- Making plans to retire when their plan indicates they would be better to work for a few more years.
- Remaining overly frugal even after you’ve shown them they have little chance of running out of money.
When advisors run into these situations, they often use an educational approach, turning to information and logic to persuade clients to implement the advice they are given. But when the problem persists despite the advisor’s attempts to guide their client in the right direction, some advisors get frustrated to the point where they begin thinking about firing the client. Some advisors might not feel like it’s the right thing to do to charge money for advice that isn’t being implemented, while other advisors may feel that clients who don’t implement their advice take up too much time and energy to justify keeping those clients engaged in a working relationship. Whatever the case may be, advisors often don’t look forward to meetings with these clients.
The frustration experienced by many advisors with clients who don’t implement the advice they are given is often because they don’t understand why clients aren’t implementing the advice. People should naturally want to implement change if they were to find a better way of doing things – this is intuitive, isn’t it? And clients come to advisors because of their own desire to make their lives better, which means that when advisors actually show them how to make their lives better, implementing the advice is a no-brainer… right?
Even though this may sound sensible, on some level we know this isn’t really how things work no matter how intuitive it may sound. Many of us know somebody who says they want to make a change but never do. This could be the smoker who hasn’t been able to quit, the person who made a New Year’s resolution to start an exercise program but hasn’t, or the unhappy spouse who knows they need to get out of their bad relationship but doesn’t.
What these examples all have in common is that the knowledge that change is needed isn’t enough for them to take action to make the change. In fact, there are a series of stages that are involved in the process of implementing change, and when individuals get stuck in one of the early stages of this process, actually realizing implementation may never happen at all!
The Process Of Change Occurs In Multiple Stages
The reason that knowledge alone (i.e., knowing why a change is needed) isn’t enough for some people to make the change is that some people aren’t yet mentally or emotionally ready to commit to the change. According to the Transtheoretical Model of Change developed by James Prochaska and Carlo DiClemente, the process of change involves 6 stages, consisting of the following:
- Precontemplation – when there is no awareness that a change can even be made;
- Contemplation – initial awareness that there is some change that can be made;
- Preparation – readiness to think about how change might be implemented and to research different ways to implement the change;
- Action – when an acceptable path forward has been identified and the individual is ready to go; and
- Maintenance – a commitment has been made to maintain the change that a person is trying to make.
- Termination (or Integration) – the process of change is complete, as new habits have been integrated with the person’s life.
For most financial advisors, the Action stage is where their favorite clients live. Unless a client is in the Action stage of change, they are far less likely to implement their advisor’s advice. Even clients in the Preparation stage are still researching options and considering their best path forward; they are generally not quite ready to commit to making a change. Thus, most of an advisor’s traditional tools (such as those offered by the CFP Board) work well for clients who are in the action stage.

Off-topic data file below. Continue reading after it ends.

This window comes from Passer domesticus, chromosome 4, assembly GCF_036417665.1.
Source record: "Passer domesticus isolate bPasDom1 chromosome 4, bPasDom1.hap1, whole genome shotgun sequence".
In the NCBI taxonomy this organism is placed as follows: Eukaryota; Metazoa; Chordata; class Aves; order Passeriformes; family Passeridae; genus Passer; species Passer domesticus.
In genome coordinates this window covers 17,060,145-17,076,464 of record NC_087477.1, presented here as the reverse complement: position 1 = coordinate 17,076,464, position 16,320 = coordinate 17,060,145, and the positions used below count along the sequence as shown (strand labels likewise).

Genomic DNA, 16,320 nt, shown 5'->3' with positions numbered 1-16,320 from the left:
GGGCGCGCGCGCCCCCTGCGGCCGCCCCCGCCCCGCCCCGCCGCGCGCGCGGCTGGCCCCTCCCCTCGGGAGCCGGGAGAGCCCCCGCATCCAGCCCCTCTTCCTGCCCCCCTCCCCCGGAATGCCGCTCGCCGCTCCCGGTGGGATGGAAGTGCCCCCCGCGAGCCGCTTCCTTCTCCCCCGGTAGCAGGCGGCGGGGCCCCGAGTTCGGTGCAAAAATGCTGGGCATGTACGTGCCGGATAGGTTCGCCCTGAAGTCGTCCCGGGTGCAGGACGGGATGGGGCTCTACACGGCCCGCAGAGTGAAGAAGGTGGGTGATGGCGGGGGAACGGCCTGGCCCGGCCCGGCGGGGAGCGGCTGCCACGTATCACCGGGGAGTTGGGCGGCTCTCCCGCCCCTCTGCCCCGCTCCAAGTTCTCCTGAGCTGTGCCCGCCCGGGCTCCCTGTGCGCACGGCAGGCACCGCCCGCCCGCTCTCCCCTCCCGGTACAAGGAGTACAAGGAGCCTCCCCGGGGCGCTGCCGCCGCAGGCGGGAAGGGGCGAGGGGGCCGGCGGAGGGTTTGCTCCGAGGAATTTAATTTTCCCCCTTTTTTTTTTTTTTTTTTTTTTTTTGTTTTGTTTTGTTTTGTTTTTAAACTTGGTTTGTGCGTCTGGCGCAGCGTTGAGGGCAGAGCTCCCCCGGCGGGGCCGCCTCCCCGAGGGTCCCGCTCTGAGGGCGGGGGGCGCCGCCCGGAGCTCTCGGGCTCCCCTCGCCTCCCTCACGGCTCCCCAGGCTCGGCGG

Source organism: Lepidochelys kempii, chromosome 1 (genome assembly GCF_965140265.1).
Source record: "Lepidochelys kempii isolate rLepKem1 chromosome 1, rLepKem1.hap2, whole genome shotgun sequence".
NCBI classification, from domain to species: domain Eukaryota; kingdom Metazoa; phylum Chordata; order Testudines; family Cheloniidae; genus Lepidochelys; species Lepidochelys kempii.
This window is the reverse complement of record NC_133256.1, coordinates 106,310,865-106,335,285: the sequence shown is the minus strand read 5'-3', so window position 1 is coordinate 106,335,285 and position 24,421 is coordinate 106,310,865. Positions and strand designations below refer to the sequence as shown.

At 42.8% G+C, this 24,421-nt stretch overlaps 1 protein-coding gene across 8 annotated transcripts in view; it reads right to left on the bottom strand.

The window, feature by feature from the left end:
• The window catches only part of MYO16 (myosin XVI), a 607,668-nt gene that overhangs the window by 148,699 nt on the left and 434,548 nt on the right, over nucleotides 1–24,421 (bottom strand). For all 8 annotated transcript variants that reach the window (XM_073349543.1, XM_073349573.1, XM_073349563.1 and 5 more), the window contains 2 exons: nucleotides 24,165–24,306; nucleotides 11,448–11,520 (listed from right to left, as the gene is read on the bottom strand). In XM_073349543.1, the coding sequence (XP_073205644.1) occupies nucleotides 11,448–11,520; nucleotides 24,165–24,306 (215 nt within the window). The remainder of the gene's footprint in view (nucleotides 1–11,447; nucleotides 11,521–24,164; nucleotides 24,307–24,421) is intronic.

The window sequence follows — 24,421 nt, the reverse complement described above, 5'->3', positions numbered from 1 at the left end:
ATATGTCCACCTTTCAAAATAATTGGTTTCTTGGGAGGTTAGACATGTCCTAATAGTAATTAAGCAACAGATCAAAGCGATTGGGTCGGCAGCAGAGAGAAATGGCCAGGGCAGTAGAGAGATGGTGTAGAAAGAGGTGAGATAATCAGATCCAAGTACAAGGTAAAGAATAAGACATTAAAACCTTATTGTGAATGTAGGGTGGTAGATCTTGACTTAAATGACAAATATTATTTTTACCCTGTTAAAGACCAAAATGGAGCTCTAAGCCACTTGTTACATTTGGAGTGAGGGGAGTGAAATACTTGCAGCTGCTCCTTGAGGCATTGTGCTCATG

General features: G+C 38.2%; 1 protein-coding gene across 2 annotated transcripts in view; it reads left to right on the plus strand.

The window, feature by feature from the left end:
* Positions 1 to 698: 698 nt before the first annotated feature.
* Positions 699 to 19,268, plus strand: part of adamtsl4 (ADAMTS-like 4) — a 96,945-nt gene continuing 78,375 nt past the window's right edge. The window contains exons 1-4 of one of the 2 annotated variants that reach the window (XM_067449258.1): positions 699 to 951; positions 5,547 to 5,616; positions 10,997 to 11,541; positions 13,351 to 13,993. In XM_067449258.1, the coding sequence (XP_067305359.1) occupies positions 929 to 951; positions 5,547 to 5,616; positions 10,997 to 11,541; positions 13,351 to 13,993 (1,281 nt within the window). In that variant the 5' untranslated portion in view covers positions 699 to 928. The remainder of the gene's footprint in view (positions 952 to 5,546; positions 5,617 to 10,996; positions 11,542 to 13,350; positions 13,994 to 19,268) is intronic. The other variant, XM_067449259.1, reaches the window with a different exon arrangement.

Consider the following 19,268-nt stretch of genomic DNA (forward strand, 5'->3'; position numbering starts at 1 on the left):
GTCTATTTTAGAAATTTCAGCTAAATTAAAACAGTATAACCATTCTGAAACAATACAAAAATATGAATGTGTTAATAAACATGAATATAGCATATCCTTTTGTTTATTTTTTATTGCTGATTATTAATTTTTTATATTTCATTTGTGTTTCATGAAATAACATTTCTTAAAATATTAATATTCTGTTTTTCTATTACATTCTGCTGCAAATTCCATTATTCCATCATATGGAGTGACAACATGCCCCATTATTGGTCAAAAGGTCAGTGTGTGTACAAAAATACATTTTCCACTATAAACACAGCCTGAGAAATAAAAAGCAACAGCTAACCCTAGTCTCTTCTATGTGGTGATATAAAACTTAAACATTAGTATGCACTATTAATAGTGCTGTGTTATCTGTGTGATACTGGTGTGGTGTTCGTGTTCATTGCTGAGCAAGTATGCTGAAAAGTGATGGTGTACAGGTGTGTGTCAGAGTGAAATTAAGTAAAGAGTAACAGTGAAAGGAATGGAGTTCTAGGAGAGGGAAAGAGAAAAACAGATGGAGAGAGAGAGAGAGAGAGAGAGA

There are several past articles that discuss how financial advisors can apply the Transtheoretical Model (TTM) of Change to their own clients. “Helping Clients Get Unstuck And Follow Through By Understanding The Six Stages Of Change” gives an overview of the TTM process of change and discusses how advisors can help clients implement change that they may initially resist. “Helping Clients Change: From (Pre-)Contemplation To Implementation Action” offers ideas for advisors to help clients move beyond the "pre-contemplation" stage by raising their awareness of the changes that will improve their financial situation (and how to have conversations to work through resistance that can come up). And “Helping Clients To Stop ‘Thinking About It’ (Contemplation) And Start ‘Planning It’ (Preparation)” explains how advisors can guide clients from the Contemplation stage to the Preparation stage as they get ready to implement change.
Advisors Can Gain Insight Into A Client’s Stage Of Change By The Way They Talk
Change talk involves statements in favor of change, and the opposite of change talk is sustained talk, which involves statements in favor of the status quo.
Change talk that the client uses can sometimes offer a conservative signal about the stage of change they may presently be in. It can be broken down into 2 types: 1) preparatory change talk and 2) mobilizing change talk. Preparatory change talk will reflect a client’s desire to get ready for change, whereas mobilizing change talk will focus on getting ready to do something to move towards change.
Clients exhibiting no change talk and only status quo talk are likely to be in precontemplation or contemplation. Clients offering preparatory change talk are most likely in contemplation or preparation. Finally, mobilizing change talk is likely to be heard in the preparation, action, and maintenance stages of change.
Change talk can be thought of as self-motivational language, and learning to recognize it, and reflect back to the client, can help advisors better understand the client’s intention and motivation level. To do this, it can be helpful to understand the different subtypes of preparatory change talk (Desire, Ability, Reasons, and Need) and mobilizing change talk (Act, Commitment, Taking Steps), using the acronym DARN ACTS, which are described below.